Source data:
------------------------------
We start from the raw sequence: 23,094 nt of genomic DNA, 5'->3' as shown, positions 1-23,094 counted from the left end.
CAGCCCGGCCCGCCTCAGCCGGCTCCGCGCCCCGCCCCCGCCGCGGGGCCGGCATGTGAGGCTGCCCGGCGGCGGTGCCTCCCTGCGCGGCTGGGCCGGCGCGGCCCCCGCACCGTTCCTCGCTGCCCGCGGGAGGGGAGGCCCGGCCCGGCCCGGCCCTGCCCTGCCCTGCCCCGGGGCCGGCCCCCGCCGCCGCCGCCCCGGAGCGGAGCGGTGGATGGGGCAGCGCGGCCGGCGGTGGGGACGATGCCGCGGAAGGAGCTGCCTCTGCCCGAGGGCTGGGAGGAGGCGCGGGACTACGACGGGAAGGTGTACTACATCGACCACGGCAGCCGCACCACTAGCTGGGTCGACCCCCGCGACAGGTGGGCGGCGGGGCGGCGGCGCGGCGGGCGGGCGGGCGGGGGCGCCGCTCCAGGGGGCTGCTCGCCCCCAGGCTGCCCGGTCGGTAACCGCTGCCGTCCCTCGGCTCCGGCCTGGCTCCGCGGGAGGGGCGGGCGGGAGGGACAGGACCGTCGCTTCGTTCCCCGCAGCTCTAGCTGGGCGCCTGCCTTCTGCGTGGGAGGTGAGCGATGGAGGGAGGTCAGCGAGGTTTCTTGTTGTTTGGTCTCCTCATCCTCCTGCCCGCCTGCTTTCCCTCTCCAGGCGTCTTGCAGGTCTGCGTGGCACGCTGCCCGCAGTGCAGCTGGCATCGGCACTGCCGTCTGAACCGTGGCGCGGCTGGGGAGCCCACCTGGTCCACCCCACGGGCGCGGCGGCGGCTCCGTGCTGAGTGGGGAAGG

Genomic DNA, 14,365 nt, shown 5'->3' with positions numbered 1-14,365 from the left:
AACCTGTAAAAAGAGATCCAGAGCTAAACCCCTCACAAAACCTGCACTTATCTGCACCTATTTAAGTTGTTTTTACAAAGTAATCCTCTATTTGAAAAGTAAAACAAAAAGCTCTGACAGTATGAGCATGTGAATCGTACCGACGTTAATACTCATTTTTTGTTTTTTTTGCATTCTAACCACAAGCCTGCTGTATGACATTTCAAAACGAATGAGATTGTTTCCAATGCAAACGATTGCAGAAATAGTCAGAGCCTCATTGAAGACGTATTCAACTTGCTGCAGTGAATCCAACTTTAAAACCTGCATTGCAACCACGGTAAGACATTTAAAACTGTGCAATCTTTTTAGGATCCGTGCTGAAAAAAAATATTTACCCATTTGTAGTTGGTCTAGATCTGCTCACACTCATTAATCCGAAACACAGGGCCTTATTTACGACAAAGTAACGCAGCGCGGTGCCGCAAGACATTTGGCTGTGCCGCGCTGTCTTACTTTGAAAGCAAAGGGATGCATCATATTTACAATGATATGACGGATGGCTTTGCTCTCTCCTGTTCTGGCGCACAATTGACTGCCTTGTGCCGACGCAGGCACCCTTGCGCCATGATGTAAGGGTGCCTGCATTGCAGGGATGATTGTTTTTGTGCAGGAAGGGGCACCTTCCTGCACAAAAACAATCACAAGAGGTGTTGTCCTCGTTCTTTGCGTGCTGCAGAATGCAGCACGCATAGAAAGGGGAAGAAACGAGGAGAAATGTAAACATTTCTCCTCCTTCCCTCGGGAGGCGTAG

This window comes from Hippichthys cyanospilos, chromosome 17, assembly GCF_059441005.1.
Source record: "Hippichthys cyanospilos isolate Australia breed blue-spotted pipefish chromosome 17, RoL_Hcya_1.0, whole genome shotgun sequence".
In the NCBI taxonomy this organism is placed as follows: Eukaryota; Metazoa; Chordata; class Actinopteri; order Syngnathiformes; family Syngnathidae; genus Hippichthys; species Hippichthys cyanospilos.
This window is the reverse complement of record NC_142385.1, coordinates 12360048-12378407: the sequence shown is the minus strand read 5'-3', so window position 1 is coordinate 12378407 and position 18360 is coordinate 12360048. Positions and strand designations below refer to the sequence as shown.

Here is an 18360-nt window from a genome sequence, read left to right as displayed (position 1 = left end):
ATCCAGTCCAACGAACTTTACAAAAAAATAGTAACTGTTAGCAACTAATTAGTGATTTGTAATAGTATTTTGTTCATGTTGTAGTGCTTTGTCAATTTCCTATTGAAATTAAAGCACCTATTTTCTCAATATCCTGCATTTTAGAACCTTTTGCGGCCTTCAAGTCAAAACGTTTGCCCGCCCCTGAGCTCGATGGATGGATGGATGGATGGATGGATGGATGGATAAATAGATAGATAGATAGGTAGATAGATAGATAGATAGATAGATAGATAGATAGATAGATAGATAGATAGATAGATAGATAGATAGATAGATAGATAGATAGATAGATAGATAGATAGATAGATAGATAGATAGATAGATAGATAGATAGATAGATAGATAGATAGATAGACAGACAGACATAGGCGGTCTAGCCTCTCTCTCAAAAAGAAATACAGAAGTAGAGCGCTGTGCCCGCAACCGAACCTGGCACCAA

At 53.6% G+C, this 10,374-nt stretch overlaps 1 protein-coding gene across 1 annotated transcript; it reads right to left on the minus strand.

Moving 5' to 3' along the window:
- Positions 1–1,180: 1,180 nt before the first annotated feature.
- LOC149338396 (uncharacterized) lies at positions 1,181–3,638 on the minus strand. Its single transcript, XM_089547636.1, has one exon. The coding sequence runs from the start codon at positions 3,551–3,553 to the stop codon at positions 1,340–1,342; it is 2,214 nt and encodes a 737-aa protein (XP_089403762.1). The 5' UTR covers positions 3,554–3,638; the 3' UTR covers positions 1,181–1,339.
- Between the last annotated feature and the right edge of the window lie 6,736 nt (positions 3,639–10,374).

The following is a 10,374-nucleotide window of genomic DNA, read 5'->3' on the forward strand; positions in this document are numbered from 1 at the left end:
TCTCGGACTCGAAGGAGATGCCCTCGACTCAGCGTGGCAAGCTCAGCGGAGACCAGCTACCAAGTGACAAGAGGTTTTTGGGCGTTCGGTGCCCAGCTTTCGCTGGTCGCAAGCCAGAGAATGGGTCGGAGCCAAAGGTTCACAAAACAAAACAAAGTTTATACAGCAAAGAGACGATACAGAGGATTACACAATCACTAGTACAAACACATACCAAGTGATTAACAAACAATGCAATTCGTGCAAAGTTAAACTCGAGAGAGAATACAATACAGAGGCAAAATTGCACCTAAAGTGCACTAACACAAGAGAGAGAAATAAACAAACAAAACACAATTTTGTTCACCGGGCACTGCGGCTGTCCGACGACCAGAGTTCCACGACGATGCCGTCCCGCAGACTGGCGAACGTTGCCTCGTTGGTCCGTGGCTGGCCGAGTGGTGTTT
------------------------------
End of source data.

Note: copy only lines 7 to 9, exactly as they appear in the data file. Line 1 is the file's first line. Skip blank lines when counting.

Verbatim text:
In the NCBI taxonomy this organism is placed as follows: Eukaryota; Metazoa; Chordata; class Actinopteri; order Syngnathiformes; family Syngnathidae; genus Hippichthys; species Hippichthys cyanospilos.
This window is the reverse complement of record NC_142385.1, coordinates 12360048-12378407: the sequence shown is the minus strand read 5'-3', so window position 1 is coordinate 12378407 and position 18360 is coordinate 12360048. Positions and strand designations below refer to the sequence as shown.

Here is an 18360-nt window from a genome sequence, read left to right as displayed (position 1 = left end):